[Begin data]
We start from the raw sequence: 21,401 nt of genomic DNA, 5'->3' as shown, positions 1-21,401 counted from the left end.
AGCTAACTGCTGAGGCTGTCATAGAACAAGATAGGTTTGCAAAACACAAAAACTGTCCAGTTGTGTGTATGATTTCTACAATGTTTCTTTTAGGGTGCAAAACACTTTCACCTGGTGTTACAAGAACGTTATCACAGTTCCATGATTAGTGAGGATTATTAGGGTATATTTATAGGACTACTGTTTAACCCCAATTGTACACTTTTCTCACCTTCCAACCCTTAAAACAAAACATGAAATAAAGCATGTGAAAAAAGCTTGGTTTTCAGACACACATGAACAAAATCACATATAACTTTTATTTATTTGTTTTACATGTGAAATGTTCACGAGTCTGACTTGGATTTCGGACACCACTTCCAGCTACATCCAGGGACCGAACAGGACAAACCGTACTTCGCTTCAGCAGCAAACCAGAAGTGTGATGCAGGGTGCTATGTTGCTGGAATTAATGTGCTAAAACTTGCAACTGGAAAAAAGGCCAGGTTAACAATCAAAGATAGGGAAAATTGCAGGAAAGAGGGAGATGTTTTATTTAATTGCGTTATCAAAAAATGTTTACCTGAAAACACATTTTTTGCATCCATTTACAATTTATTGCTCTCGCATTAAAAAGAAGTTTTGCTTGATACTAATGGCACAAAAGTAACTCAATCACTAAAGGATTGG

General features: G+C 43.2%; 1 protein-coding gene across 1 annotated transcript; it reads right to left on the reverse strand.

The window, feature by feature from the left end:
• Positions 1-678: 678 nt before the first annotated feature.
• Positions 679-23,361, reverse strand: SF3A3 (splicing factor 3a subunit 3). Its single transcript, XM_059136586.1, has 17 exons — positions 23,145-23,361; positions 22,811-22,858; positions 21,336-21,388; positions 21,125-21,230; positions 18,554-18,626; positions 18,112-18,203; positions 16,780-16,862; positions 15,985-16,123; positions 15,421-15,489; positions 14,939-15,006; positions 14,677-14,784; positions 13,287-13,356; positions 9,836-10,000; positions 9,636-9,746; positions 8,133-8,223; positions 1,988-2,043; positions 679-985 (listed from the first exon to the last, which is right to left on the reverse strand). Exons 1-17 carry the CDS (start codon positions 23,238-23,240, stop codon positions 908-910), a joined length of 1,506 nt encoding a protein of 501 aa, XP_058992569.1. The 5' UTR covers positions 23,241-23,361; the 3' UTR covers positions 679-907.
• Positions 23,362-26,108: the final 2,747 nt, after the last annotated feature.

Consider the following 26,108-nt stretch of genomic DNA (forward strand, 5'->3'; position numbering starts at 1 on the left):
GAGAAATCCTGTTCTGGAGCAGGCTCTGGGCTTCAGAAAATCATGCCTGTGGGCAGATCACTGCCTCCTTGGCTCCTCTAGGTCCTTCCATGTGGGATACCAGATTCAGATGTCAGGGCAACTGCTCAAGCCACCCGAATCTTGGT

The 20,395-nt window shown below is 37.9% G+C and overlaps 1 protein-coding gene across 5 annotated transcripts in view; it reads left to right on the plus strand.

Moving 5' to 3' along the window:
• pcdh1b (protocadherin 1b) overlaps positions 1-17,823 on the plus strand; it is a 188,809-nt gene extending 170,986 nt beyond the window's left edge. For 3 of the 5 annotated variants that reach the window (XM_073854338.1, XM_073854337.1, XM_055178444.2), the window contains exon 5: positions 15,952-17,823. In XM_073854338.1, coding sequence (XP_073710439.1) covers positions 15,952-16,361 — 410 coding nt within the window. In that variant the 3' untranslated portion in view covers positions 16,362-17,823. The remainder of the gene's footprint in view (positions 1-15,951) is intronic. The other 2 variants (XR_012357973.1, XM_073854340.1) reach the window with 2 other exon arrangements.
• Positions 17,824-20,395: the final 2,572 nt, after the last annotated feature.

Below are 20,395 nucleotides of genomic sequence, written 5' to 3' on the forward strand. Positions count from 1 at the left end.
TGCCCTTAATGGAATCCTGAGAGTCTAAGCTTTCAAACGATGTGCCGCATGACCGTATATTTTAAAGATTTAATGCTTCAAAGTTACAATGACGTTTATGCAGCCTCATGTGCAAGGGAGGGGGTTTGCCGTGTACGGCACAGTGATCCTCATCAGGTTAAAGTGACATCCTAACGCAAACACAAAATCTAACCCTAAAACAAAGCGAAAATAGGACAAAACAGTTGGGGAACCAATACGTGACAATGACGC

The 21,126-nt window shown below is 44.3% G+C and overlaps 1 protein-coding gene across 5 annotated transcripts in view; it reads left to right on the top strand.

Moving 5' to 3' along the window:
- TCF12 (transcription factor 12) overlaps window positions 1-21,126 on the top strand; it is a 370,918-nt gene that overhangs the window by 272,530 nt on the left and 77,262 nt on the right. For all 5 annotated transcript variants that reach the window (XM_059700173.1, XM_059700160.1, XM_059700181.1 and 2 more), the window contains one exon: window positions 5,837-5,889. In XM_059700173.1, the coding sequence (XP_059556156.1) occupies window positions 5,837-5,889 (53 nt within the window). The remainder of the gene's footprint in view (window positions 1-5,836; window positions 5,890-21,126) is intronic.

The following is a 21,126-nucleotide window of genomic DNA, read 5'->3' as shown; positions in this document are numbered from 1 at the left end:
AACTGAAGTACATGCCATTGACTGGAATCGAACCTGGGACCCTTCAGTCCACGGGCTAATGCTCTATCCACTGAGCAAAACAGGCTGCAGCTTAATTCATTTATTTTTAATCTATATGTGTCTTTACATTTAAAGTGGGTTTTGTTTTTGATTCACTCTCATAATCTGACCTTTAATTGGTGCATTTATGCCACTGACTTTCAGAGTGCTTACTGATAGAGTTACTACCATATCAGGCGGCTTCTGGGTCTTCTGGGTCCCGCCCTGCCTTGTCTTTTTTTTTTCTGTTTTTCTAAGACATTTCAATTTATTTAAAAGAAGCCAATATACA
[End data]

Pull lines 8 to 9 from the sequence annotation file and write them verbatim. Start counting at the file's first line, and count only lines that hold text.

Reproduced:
Consider the following 26,108-nt stretch of genomic DNA (forward strand, 5'->3'; position numbering starts at 1 on the left):
GAGAAATCCTGTTCTGGAGCAGGCTCTGGGCTTCAGAAAATCATGCCTGTGGGCAGATCACTGCCTCCTTGGCTCCTCTAGGTCCTTCCATGTGGGATACCAGATTCAGATGTCAGGGCAACTGCTCAAGCCACCCGAATCTTGGT